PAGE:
Clouds Photography, Penang, Malaysia, by Nawfal Johnson Nur.

Clouds Photography, Penang, Malaysia, by Nawfal Johnson Nur.

Hindu Temple Priest, Penang, Malaysia by Nawfal Johnson Nur.

Hindu Temple Priest, Penang, Malaysia by Nawfal Johnson Nur.

Energy and persistence conquer all things.
Benjamin Franklin

Permanence, perseverance and persistence in spite of all obstacles, discouragements, and impossibilities: It is this, that in all things distinguishes the strong soul from the weak.
Thomas Carlyle

Film editing is now something almost everyone can do at a simple level and enjoy it, but to take it to a higher level requires the same dedication and persistence that any art form does.
Walter Murch
Paralyze resistance with persistence.
Woody Hayes

Persistence & Your Vision

No one is going to know your photographic vision better than you do.  You may have really stellar photographs, yet, you find resistance from people in the industry, or from outside the industry, or both. 

Do not believe that “they”, meaning anyone else, are the end-all Socratic experts on photography and because “they” do not APPRECIATE your Vision that it is not worthy of notice or appreciation.  Joel Meyerowitz said that when he showed Garry Winogrand his Street Photography, where everything in the frame was the subject, Garry did not like it, he DIDN’T GET IT.  When Joel showed Museum of Modern Art photography curator John Szarkowski, his new work, and told him that Garry didn’t like it and didn’t get it, thinking that the subjects were not close enough, John said, “Well, Garry doesn’t know everything there is to know about Photography.”

Just because someone, or some publication, does not respond to your photography does not mean that everyone will respond the same way.  Just because a magazine art buyer does not select your photography, does not mean that your photography does not have vision, purpose, or value.  If this happens, it means that person does not fit your photography.  It means that maybe, the other person “Does NOT get it.”  It means that they were NOT the right people to approach because of the type or style of photography they adhere to and like.  It does not mean that many other people will have the same reaction, or, non-reaction.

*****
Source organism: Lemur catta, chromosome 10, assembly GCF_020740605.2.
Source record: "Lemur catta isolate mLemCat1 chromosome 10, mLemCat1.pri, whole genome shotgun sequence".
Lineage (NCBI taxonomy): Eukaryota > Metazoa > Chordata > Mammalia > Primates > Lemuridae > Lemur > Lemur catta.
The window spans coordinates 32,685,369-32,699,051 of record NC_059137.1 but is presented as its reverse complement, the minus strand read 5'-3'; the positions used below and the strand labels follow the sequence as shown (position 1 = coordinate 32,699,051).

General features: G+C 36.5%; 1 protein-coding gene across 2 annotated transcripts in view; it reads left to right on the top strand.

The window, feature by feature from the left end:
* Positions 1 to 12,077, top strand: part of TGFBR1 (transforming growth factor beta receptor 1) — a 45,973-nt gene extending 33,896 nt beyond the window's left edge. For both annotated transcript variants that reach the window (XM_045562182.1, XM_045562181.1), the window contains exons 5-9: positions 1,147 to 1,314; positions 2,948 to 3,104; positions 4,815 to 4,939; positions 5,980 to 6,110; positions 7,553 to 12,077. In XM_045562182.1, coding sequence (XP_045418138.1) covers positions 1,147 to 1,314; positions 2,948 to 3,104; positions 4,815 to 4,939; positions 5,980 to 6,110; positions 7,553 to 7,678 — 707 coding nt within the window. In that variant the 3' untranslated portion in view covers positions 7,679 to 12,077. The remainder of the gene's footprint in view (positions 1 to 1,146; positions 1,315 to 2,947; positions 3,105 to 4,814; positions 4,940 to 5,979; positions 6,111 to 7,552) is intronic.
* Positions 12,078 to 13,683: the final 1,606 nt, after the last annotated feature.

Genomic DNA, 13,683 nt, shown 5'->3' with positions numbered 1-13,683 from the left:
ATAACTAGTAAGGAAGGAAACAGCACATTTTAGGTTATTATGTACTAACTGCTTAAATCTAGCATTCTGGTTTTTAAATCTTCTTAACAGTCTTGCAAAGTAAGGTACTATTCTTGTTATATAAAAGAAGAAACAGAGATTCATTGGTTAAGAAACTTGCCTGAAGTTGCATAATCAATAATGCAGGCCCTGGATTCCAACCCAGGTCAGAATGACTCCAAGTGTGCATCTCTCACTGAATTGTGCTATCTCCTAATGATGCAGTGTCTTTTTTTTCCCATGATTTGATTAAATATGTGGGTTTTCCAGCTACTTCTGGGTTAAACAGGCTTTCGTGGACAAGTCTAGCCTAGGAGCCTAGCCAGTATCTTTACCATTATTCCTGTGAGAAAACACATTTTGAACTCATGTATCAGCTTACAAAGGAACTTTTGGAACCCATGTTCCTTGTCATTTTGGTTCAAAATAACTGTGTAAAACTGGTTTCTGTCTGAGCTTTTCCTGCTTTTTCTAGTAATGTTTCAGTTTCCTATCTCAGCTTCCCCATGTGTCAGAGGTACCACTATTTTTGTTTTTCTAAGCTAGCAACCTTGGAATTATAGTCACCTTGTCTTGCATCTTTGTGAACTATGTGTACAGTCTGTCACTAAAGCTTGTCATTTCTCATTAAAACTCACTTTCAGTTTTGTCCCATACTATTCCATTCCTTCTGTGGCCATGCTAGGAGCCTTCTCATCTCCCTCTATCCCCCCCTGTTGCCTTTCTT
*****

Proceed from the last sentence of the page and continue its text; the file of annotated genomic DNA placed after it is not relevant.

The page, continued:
Just Be Persistent!

I’m at a point in my life where I don’t give a damn anymore if someone does not like my work, or if they do not find it interesting, or if they ignore it for whatever reason.  I know that there are others who do like my work; who do find it interesting; who do want to pursue my work because they appreciate its value and the process and skill it took to achieve the results shown in my work.  

Life is short, and the older you get, it seems like there is less time for you to deal with, especially when it comes to dealing with B.S., ridiculous things! [ Said Captain Obvious!  🙂  ].  Therefore, I no longer waste my precious time on people who don’t appreciate my work – why should I, and that’s not a question, it’s what I adhere to.

As “they” say, there’s no sense in beating a dead cockroach!  If you know a certain magazine, organization, group of people, or person “Do not get your work,” then fine, move on and find those who do appreciate your work. 

  • Do not waste your precious time; however, be persistent in finding those who do appreciate it – they are out there!  You will eventually, find your audience. 

  • People who appreciate your work will be willing to give your work the time-of-day.  They will also be willing to give it praise when they see fit to do that; and, they will also be willing to give you constructive advice that is valuable to you improving your craft.  You MUST find these people, and when you do, APPRECIATE THEM because they are rare gems.


"TWO RUSTY BOLTS Go into a Bar, and the Sociopathic one demands of his Minion."  Yeah, so what, strange title for an art photograph.  But, I can name it whatever I want, so there, alright!


“Most times, we look at objects for their utilitarian purpose. But as photographers, we regard them for their momentary visual appearance.” – Catherine Jo Morgan

Yes, I too see things for their momentary visual appearance and decide if it will make an interesting photograph to me.